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Lieutenant Andrew Agnew

Date: ca. 1795
29 3/4 x 24 3/4 in. (75.6 x 62.9 cm.)
Medium: oil on canvas
Credit Line: The Huntington Library, Art Collections, and Botanical Gardens. Bequest of Florence M. Quinn
Object Number: 44.99
Label Text:Andrew Agnew was born in 1766, the only surviving son of Mary Baillie (d. 1770) and her husband Sir Stair Agnew of Lochnaw (1732-1809), 6th Bart. At the age of twenty-one, in keeping with the family's venerable military traditions, Agnew took up a commission as a lieutenant in the 12th (East Suffolk) Regiment of Foot (which had recently gained notoriety during the Siege of Gibraltar). From April 1788 until March 1790, he was with the regiment in the Channel Islands and thereafter in the south of England. A fellow soldier later reported, "I never knew any officer more beloved. He was a very handsome man". At the beginning of 1791 the regiment sailed for Ireland, arriving in Cork on January 5, 1791, and traveling on to Kinsale. There, Agnew met the Hon. Martha de Courcy, eldest daughter of John, 26th Lord Kingsdale, premier baron of Ireland. He wrote his father of his intention of marrying her on November 1, 1791. Sir Stair Agnew advised a postponement until family debts had been cleared, but the couple eloped to the Parish Church of St. Multose where they were married on May 21, 1792. Agnew determined to leave the army and return home to Scotland, which his forgiving father (in a letter of June 3) urged him to do as soon as possible. In July the newlyweds arrived at Lochnaw, but on September 1, 1792 Andrew Agnew died, reportedly as a result of "over-exertion in hunting." On March 21, 1793 his widow gave birth to their son, Andrew, who on June 28, 1809 succeeded his grandfather as seventh baronet.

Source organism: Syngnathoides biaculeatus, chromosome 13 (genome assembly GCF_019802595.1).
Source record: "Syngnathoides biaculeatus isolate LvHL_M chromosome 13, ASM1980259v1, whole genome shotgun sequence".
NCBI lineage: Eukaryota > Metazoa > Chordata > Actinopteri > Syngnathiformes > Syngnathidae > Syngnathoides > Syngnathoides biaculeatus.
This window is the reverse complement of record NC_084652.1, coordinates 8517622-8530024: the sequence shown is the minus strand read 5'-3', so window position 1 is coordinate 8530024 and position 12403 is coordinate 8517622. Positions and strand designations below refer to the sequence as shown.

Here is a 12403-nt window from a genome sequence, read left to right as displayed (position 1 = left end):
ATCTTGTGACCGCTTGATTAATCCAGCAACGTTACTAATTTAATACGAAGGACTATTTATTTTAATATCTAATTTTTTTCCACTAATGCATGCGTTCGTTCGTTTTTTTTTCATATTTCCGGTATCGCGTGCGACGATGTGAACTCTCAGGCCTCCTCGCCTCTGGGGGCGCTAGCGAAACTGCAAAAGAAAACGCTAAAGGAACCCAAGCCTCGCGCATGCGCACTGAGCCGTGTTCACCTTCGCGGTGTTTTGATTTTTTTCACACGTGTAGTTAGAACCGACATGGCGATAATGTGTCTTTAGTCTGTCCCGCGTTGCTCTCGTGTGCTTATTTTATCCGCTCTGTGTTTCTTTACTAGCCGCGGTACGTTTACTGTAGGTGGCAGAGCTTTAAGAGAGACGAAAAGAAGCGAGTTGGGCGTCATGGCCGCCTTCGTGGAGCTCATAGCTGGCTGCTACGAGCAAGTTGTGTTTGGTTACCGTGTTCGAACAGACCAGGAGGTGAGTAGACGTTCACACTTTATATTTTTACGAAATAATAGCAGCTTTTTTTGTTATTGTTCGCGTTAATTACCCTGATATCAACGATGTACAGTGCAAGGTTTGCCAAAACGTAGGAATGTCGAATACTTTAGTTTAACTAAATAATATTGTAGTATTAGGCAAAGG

Raeburn represents Andrew Agnew in the scarlet uniform with yellow facing and piping that he wore during his four years as a lieutenant in the 12th Regiment, from 1788 to 1792. On the basis of his military service, a date of c.1791 has generally been accepted for this portrait. However, it is difficult to pinpoint when during that period Agnew could have sat to Raeburn. The painter had by then established his practice in Edinburgh, but Agnew was absent from Scotland during the whole of his military career, with the exception of "a flying visit" from the Channel Islands in 1789 on the occasion of his sister Isabella's marriage at Lochnaw. Even then, the terms of his leave would certainly not have granted leisure for sittings in a portraitist's studio in Edinburgh. On leaving southern England in January 1791, Agnew went directly to Ireland and remained there until July 1792, when the promise of reconciliation with his father following his elopement with Martha de Courcy caused him to make haste for Lochnaw. He died two months later.
It seems likely, therefore, that this portrait was executed posthumously. Although Raeburn's paintings are difficult to date on stylistic grounds, aspects of the present work support a date in the mid 1790s. The features of the face have been observed with some sensitivity and care, but their effect is spoiled by the cursory rendering of the hair as a flat slab entirely lacking in structure and texture. The relationship of the head and hair is similar in Raeburn's portrait Major General Alexander Murray MacGregor as a Young Man of c.1795, which further resembles the present painting in the brisk painting of the tassels of the epaulette and the rendering of puckers and folds in the uniform. Something of the energy of Raeburn's characteristic "square touch" is apparent in the crisply blocked forms of Agnew's cravat, collar, and shirt, but the rest of the drapery appears dull and flaccid.
Even allowing for the weakened sense of structure resulting from chemical abrasion, there is a peculiar vagueness about the portrait--a lack of convincing personality in the summarily sketched head and of corporeality in the seemingly empty coat--which might indicate that Raeburn painted a man he never actually saw. It would not be unusual for an artist to have made such a portrait, working from a drawing or miniature supplied by the family. Although perfectly consonant with the illustrious military heritage of the Agnew family, Raeburn's portrait offers an ironic tribute to a man who had decisively chosen love over war.

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